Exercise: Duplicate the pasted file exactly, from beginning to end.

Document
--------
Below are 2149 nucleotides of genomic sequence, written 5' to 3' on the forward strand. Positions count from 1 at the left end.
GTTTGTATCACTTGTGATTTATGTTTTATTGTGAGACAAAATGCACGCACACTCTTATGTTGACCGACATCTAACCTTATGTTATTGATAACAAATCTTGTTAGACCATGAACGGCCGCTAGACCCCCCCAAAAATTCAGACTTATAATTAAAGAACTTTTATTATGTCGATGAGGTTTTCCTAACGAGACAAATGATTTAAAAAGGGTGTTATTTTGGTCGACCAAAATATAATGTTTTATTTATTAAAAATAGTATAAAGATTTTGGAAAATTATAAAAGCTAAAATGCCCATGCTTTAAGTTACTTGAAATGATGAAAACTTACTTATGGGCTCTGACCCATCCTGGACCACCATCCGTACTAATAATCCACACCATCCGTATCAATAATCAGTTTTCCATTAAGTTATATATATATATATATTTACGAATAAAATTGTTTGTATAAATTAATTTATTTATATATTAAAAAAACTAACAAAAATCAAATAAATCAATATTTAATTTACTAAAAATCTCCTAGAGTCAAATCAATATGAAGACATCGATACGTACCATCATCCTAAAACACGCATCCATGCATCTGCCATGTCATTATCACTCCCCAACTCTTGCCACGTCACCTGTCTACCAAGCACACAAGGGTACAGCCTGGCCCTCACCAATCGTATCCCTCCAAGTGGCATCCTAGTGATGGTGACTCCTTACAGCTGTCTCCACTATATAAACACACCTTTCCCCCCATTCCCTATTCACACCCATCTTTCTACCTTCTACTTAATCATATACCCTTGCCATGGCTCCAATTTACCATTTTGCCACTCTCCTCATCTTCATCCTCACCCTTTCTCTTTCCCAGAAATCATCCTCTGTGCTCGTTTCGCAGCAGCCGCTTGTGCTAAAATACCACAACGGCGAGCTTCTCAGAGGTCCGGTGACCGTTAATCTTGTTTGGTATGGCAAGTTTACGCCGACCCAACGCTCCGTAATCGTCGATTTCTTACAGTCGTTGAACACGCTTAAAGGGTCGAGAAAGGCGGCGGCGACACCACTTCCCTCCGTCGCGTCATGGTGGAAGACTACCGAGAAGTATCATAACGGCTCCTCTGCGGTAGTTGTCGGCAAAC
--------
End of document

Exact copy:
Below are 2149 nucleotides of genomic sequence, written 5' to 3' on the forward strand. Positions count from 1 at the left end.
GTTTGTATCACTTGTGATTTATGTTTTATTGTGAGACAAAATGCACGCACACTCTTATGTTGACCGACATCTAACCTTATGTTATTGATAACAAATCTTGTTAGACCATGAACGGCCGCTAGACCCCCCCAAAAATTCAGACTTATAATTAAAGAACTTTTATTATGTCGATGAGGTTTTCCTAACGAGACAAATGATTTAAAAAGGGTGTTATTTTGGTCGACCAAAATATAATGTTTTATTTATTAAAAATAGTATAAAGATTTTGGAAAATTATAAAAGCTAAAATGCCCATGCTTTAAGTTACTTGAAATGATGAAAACTTACTTATGGGCTCTGACCCATCCTGGACCACCATCCGTACTAATAATCCACACCATCCGTATCAATAATCAGTTTTCCATTAAGTTATATATATATATATATTTACGAATAAAATTGTTTGTATAAATTAATTTATTTATATATTAAAAAAACTAACAAAAATCAAATAAATCAATATTTAATTTACTAAAAATCTCCTAGAGTCAAATCAATATGAAGACATCGATACGTACCATCATCCTAAAACACGCATCCATGCATCTGCCATGTCATTATCACTCCCCAACTCTTGCCACGTCACCTGTCTACCAAGCACACAAGGGTACAGCCTGGCCCTCACCAATCGTATCCCTCCAAGTGGCATCCTAGTGATGGTGACTCCTTACAGCTGTCTCCACTATATAAACACACCTTTCCCCCCATTCCCTATTCACACCCATCTTTCTACCTTCTACTTAATCATATACCCTTGCCATGGCTCCAATTTACCATTTTGCCACTCTCCTCATCTTCATCCTCACCCTTTCTCTTTCCCAGAAATCATCCTCTGTGCTCGTTTCGCAGCAGCCGCTTGTGCTAAAATACCACAACGGCGAGCTTCTCAGAGGTCCGGTGACCGTTAATCTTGTTTGGTATGGCAAGTTTACGCCGACCCAACGCTCCGTAATCGTCGATTTCTTACAGTCGTTGAACACGCTTAAAGGGTCGAGAAAGGCGGCGGCGACACCACTTCCCTCCGTCGCGTCATGGTGGAAGACTACCGAGAAGTATCATAACGGCTCCTCTGCGGTAGTTGTCGGCAAAC